I am here primarily to see Black Rebel Motorcycle Club. I have been following this band for a few years now, and every live show is another dose of sonic dopamine that I have come to crave, and similar to heroin’s effect, post-gig nausea promptly sets in at the stroke of midnight. This is par for the course, along with a few days of tinnitus. It is all worth it.

The band arrived on motorcycles, not in limousines. We know this because we see the cycles lined up in the parking lot. Humble could mean being misconstrued as unsuccessful. This is not the case with BRMC. Their devoted fan base and tireless touring keep their flame lit. Their visit to Cambodia last month after playing in China is a testament to their devotion to the Not For Sale cause, and although they believe in making a difference, they were raised in a home that encouraged it. Robert Been’s mother, who I meet backstage, is an activist in her own right. His father, the late Michael Been, was known for his upstanding morals and spiritual mentorship. Their son is a bi-product of this sincere concern for justice and the welfare of those less fortunate, and thus the reason the band is here tonight.

That said, BRMC does not mingle with the crowd before the show. They don’t pose with models and ex-royalty while their audience gets good and liquored up. They shyly appear one by one at the edge of the stage, peek out to see what’s what and then disappear again. They are skeptical of such glamorous parties, but they are wily enough to understand that tonight might provide a necessary boost in the cause’s visibility and budget. It might also give the band a chance to win over some new fans before the release of their sixth album.

They walk onto the stage without fanfare or warning. The true fans know when they’re about to appear because we know their pre-show playlist: Spiritualized’s “Don’t Go/Stay with Me” followed by The Ronnette’s “Be My Baby”. Peter Hayes and Been saunter out, heads bowed, not even looking at the crowd as Leah Shapiro unassumingly takes her seat behind the drum kit. A hard-working, hard-touring, hard-rocking trio of talented musicians who know a good cause when they see it, BRMC scream “Fuck the US government” into the microphone before their subversive track, “US Government,” ends. Unapologetic dissent. This song is played live sparingly for obvious reasons. And then “Six-Barrel Shotgun” with a chorus that echoes the bitterness of citizens who have been chanting in the streets for over a month now: “We shook hands, and the criminals won.” The words mean a lot to me since I essentially work for the government as a public school teacher by day. Both my government and my union keep chipping away at my modest paycheck, so I am more than happy to spew some bile tonight.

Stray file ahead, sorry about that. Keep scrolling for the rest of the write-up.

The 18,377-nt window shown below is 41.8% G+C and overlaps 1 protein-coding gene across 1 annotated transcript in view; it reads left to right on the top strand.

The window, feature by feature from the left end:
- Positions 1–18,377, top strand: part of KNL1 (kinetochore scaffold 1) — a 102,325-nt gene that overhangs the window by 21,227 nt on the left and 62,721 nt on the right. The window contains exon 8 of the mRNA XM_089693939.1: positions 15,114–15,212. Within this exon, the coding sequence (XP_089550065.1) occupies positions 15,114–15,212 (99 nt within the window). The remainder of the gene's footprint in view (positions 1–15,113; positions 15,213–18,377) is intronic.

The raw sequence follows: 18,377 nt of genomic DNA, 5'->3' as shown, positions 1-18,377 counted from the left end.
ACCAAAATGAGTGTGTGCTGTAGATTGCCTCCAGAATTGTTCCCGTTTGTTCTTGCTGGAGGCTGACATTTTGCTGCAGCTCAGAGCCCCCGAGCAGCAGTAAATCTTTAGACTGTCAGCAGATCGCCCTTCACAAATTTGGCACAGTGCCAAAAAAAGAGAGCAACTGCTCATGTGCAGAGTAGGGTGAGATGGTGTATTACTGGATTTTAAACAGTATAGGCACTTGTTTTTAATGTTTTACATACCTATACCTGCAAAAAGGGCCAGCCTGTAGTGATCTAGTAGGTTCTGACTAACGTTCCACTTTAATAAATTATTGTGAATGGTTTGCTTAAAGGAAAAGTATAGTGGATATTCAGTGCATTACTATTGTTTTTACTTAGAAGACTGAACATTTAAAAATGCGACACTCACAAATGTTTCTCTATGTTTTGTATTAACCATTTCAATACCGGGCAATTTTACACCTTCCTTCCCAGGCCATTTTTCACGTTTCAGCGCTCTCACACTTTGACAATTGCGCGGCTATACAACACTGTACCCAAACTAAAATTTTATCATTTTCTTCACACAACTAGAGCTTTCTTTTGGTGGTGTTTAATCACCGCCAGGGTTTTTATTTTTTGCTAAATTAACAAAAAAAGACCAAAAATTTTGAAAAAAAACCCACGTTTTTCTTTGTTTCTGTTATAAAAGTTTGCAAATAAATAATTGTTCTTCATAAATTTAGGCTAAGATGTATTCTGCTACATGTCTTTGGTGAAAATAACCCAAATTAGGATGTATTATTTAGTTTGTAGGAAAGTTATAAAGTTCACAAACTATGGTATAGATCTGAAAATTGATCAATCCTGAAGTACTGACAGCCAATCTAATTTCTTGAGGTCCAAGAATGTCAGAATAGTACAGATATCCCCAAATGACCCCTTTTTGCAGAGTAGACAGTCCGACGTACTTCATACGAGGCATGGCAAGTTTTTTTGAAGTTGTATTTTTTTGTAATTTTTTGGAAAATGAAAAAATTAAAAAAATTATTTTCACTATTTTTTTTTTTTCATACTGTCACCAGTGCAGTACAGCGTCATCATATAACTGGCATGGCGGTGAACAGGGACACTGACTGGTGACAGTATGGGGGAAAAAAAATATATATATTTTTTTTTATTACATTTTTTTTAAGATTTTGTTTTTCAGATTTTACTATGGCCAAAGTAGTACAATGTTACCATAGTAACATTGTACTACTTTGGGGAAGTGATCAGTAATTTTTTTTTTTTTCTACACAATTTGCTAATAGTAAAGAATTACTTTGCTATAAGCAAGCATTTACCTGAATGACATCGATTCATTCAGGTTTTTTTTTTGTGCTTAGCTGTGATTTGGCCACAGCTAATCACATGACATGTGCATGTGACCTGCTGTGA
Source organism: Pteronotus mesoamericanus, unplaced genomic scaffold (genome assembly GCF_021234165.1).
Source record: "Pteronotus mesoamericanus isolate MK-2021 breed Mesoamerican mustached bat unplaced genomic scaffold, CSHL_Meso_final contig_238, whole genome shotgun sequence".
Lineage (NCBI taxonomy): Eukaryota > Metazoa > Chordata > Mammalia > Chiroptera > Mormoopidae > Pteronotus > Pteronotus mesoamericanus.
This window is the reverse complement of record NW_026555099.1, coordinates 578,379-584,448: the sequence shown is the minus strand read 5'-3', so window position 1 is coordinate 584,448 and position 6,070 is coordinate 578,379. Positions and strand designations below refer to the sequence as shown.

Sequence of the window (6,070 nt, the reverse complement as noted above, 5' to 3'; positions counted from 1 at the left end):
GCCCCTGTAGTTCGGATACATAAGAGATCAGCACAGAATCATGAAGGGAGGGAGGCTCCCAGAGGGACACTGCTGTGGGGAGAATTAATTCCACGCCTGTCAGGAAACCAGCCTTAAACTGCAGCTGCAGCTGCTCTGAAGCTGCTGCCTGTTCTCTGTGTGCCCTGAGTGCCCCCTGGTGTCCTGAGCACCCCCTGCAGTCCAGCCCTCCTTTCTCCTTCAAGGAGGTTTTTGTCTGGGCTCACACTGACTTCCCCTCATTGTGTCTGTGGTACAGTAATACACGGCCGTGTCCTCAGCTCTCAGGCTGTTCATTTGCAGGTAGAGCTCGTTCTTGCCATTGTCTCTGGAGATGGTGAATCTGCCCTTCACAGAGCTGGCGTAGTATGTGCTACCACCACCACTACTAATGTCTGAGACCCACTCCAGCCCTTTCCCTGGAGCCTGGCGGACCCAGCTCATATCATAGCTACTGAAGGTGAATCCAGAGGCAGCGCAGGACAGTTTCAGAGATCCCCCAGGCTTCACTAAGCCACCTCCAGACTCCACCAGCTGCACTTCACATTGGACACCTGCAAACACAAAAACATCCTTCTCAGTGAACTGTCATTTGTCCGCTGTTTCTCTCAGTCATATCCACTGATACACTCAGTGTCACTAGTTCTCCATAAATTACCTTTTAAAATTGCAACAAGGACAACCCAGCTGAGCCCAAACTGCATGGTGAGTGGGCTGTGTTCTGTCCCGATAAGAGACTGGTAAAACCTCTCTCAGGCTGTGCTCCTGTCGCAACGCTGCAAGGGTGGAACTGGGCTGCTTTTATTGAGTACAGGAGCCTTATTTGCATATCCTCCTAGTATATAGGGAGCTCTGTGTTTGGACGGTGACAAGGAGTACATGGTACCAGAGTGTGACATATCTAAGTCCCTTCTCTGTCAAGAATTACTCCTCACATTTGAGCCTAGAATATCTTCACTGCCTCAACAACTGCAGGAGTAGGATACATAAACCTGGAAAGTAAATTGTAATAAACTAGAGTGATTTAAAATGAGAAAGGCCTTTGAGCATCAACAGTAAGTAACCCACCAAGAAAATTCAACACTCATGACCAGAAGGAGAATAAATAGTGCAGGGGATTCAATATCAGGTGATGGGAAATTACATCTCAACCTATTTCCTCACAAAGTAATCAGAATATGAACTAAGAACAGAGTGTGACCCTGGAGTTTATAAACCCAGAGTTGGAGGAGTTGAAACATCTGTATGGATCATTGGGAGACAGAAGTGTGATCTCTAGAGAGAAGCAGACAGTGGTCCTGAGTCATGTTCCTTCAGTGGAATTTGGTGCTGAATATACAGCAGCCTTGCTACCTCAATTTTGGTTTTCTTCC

After the show, Peter runs outside for a smoke, and Rob greets fans and friends while leaning against a wall. He’s really good at leaning against walls, that one. James Dean reincarnate, some say. Others feel the spirit of Jeff Buckley in his gentle speech and wry wit. His bass hooks are epic, and that is all that matters to me. He wears his leather jacket tonight, along with all the other trendsetters. But, this specific look is one that the band took on years before motorcycle jackets and boots re-emerged on the catwalk. BRMC’s aesthetic has remained classic black and leather for over a decade now, and they do not wear labels on their clothes, although they do support labels that are politically conscious and ethically sound. Of course the irony in all this is that the less they try to call attention to what they wear, the more the media focuses on just that. No dummies, the band understands that image has its place in rock and roll, but Rob doesn’t miss the opportunity to sarcastically point out the “importance” of fashion when he gets up to the microphone earlier in the evening. He’s been known to mock the couture contingent before, even when agreeing to play during fashion week in Manhattan last year where he donned a black velvet dress and leopard-print coat over his usual jeans and t-shirt.